News tagged with fat

Related topics: obesity · fat cells · fatty acids · diet · body mass index

Researchers boost fat-burning

The number of overweight people is increasing worldwide—and thus the risk of developing diabetes or cardiovascular disease. For this reason, many dream of an active substance which would simply melt off fat deposits. An ...

Mar 09, 2016
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Mutated gene safeguards against heart attacks

People with a specific gene mutation have a 50 percent lower risk of suffering a heart attack. This is what an international team of researchers headed by the cardiologist Prof. Heribert Schunkert, medical director of the ...

Mar 07, 2016
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Study explores how high-fat diet influences colon cancer

A study published today in Nature reveals how a high-fat diet makes the cells of the intestinal lining more likely to become cancerous. It joins a growing body of research that finds obesity and eating a high-fat, high-calorie ...

Mar 02, 2016
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Fat

Fats consist of a wide group of compounds that are generally soluble in organic solvents and largely insoluble in water. Chemically, fats are generally triesters of glycerol and fatty acids. Fats may be either solid or liquid at normal room temperature, depending on their structure and composition. Although the words "oils", "fats", and "lipids" are all used to refer to fats, "oils" is usually used to refer to fats that are liquids at normal room temperature, while "fats" is usually used to refer to fats that are solids at normal room temperature. "Lipids" is used to refer to both liquid and solid fats, along with other related substances. The word "oil" is used for any substance that does not mix with water and has a greasy feel, such as petroleum (or crude oil) and heating oil, regardless of its chemical structure.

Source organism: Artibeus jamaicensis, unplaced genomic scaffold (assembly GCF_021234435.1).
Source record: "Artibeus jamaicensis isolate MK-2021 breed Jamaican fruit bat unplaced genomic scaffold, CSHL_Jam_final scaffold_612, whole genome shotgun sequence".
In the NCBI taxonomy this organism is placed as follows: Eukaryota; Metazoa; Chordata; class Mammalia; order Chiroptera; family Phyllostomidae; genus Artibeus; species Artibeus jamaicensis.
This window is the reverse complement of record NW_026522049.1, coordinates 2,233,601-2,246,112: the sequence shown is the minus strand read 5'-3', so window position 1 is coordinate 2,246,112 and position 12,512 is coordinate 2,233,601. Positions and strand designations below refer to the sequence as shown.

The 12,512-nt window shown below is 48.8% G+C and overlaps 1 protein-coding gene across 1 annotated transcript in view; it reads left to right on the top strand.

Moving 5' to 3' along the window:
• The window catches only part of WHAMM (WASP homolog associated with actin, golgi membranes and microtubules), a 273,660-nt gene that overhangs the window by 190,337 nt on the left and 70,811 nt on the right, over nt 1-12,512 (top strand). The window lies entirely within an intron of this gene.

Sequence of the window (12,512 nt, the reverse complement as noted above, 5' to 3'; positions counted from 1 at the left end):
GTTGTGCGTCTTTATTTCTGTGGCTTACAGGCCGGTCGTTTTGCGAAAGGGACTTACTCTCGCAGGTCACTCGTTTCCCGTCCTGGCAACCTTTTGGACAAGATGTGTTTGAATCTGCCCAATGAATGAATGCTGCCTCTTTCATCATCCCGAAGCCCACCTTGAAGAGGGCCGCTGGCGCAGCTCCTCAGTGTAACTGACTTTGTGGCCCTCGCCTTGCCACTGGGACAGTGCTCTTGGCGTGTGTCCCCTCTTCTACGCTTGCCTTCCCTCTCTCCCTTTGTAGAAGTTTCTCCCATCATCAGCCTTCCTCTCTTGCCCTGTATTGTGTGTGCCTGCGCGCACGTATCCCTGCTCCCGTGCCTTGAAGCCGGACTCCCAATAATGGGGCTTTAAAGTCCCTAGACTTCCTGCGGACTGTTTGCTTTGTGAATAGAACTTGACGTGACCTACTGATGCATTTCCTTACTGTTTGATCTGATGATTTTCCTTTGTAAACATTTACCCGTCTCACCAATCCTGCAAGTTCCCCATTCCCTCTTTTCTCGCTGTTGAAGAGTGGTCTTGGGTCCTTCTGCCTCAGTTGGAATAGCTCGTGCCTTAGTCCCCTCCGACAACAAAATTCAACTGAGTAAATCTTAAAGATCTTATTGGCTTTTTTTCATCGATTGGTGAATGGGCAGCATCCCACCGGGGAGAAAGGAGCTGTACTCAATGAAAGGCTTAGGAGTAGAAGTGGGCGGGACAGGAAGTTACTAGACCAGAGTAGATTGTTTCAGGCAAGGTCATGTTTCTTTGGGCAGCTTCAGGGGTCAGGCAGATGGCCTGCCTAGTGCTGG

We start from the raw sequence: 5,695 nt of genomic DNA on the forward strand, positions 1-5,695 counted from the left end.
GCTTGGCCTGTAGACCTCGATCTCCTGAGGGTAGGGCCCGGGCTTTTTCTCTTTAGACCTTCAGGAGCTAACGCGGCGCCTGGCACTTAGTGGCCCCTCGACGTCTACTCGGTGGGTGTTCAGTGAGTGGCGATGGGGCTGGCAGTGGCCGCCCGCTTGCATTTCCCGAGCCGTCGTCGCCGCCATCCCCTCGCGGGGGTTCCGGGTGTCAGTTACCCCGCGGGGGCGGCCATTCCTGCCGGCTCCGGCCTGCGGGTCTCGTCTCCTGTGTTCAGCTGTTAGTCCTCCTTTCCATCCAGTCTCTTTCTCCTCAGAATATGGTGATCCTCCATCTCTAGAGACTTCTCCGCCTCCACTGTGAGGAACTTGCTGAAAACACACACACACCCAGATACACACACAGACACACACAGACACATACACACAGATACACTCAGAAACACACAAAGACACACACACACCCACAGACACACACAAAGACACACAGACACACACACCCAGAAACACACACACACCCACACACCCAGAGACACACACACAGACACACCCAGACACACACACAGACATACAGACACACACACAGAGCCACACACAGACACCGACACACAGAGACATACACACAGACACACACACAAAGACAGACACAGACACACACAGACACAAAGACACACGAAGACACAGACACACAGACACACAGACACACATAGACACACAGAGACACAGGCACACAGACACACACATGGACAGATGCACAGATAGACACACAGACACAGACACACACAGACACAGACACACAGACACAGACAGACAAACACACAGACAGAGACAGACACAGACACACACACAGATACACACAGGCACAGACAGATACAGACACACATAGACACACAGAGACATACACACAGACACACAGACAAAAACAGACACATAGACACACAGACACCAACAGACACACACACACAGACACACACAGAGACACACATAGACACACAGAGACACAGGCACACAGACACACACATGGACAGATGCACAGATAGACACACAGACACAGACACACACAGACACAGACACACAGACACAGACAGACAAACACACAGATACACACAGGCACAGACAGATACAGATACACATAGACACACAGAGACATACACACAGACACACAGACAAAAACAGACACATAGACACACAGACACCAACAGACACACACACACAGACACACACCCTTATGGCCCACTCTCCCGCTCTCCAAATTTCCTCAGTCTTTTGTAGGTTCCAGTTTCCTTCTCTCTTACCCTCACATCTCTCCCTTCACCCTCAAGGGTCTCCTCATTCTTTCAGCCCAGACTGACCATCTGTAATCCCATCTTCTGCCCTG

Fats form a category of lipid, distinguished from other lipids by their chemical structure and physical properties. This category of molecules is important for many forms of life, serving both structural and metabolic functions. They are an important part of the diet of most heterotrophs (including humans). Fats or lipids are broken down in the body by enzymes called lipases produced in the pancreas.

Examples of edible animal fats are lard (pig fat), fish oil, and butter or ghee. They are obtained from fats in the milk, meat and under the skin of the animal. Examples of edible plant fats are peanut, soya bean, sunflower, sesame, coconut, olive, and vegetable oils. Margarine and vegetable shortening, which can be derived from the above oils, are used mainly for baking. These examples of fats can be categorized into saturated fats and unsaturated fats.

This text uses material from Wikipedia, licensed under CC BY-SA

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